Poe. Edgar Allan. Poems and Essays on Poetry. Ed. C.H. Sisson. New York: Routledge, 2003.

Silliman, Ron.  "I Wanted to Write Sentences: Decision Making in the American Longpoem."  Sagetrieb 11.1-2 (1992): 11-20.

-----. “’As to Violin Music’: Time in the Longpoem.” (April 2005). http://www.jacketmagazine.com/27/silliman.html  Accessed May 3, 2008.

 

Notes.

1 What people might say about writing one could seriously differ depending on what stage of the process one is in, a fact that should indicate that at least part of the writing is invested in an activity that continues over time, The more one has of that poem, the more it seems as if your poem is your mission in life. So somehow, it appears a person doesn’t begin one without some intuition that this might be so.

2 Silliman curiously and interestingly argues that length is almost a side product of other forces (“I Wanted to Write…”).

3 The Williams line “I wanted to…”  both in “Suite,” and as the title of a book of interviews. Silliman, incidentally, loses the space between the adjective long and the word poem as his generic marker—it has the effect of holding the concepts together as a noun, almost making this another genre term.

4 See Silliman on time in the longpoem.

5 This must be noted as related to Joseph Conte’s Unending Design: The Forms of Postmodern Poetry, mainly by agreeing with its emphasis on the serial and the procedural, but expanding (and renaming) some of his categories. Of course, there are genres that I won’t even mention, suggestive categories like epyllion (mini-epic—but with more love interest—could this be Helen in Egypt, could this be Song of the Andoumboulou?) or what Nigel Armstrong has called “pocket epic”—something saturated in locale and materials of local culture—he is interested in some category for British poems and I will be discretely silent on that point only to remark that Dell Olsen’s riotous satiric/serious sacking of Charles Olson that begins “I mini Mouse” is a recent version of this interest.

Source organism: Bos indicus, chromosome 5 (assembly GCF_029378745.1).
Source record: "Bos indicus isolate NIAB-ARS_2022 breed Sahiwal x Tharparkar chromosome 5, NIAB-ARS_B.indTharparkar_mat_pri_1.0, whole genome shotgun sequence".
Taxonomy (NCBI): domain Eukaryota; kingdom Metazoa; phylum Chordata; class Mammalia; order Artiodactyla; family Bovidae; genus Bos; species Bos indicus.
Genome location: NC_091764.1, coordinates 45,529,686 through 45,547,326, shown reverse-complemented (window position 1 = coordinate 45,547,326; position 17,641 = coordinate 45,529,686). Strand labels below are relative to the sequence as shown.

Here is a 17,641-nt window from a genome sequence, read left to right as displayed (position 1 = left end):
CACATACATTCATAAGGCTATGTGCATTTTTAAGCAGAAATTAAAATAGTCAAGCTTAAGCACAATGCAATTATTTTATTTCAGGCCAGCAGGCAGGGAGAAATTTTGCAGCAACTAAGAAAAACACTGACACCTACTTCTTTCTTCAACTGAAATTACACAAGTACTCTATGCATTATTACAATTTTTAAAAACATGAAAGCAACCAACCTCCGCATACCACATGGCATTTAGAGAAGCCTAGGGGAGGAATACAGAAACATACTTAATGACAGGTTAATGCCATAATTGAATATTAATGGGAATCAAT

6 Not only a text that needs a library, indeed, it is a text that is a library—a text itself indebted to, synthetic of, and burrowing through a pile of archival and literary materials, often ones self-declared as vital. This is as true of Eliot’s The Waste Land and Zukofsky’s “A” as it is of later works like Gwendolyn Brooks’ Annie Allen and Susan Howe’s The Liberties. As I have found with Drafts, the creation of intertextual networks of relationships with other poems, sets challenges, bites down on culture as given, and enjoys culture coming back to bite back. A very engorging literary eroticism, I might add, with a good dollop of aggression.

7 Given that most of my examples come from “the dark side” of the force (post-avant), and don’t mention e.g. James Merrill or Sharon Doubiago—if nothing else the necessity of this Sussex conference is patent if only to try to get a handle on some of this. One feature, any individual long poem, and modern/contemporary long poems as a group show changeablity—even by one person, the poem over time reveals a multiplicity of modes and generic aims. Particularly over the course of the writing of a long poem, one genre can grow in importance (like pastoral for WCW in Paterson, elegy for Pound in the Pisan Cantos). Given that some of the generic markers could be modally contradictory—e.g. domesticated ode; realist sublime, any rubric that points to a hetero-generic quality is better than another rubric. Some of these rubrics for and about the long poem might be anthology, encyclopedia, archive, notes, collage, and the word “Book” as a quasi-mystical term.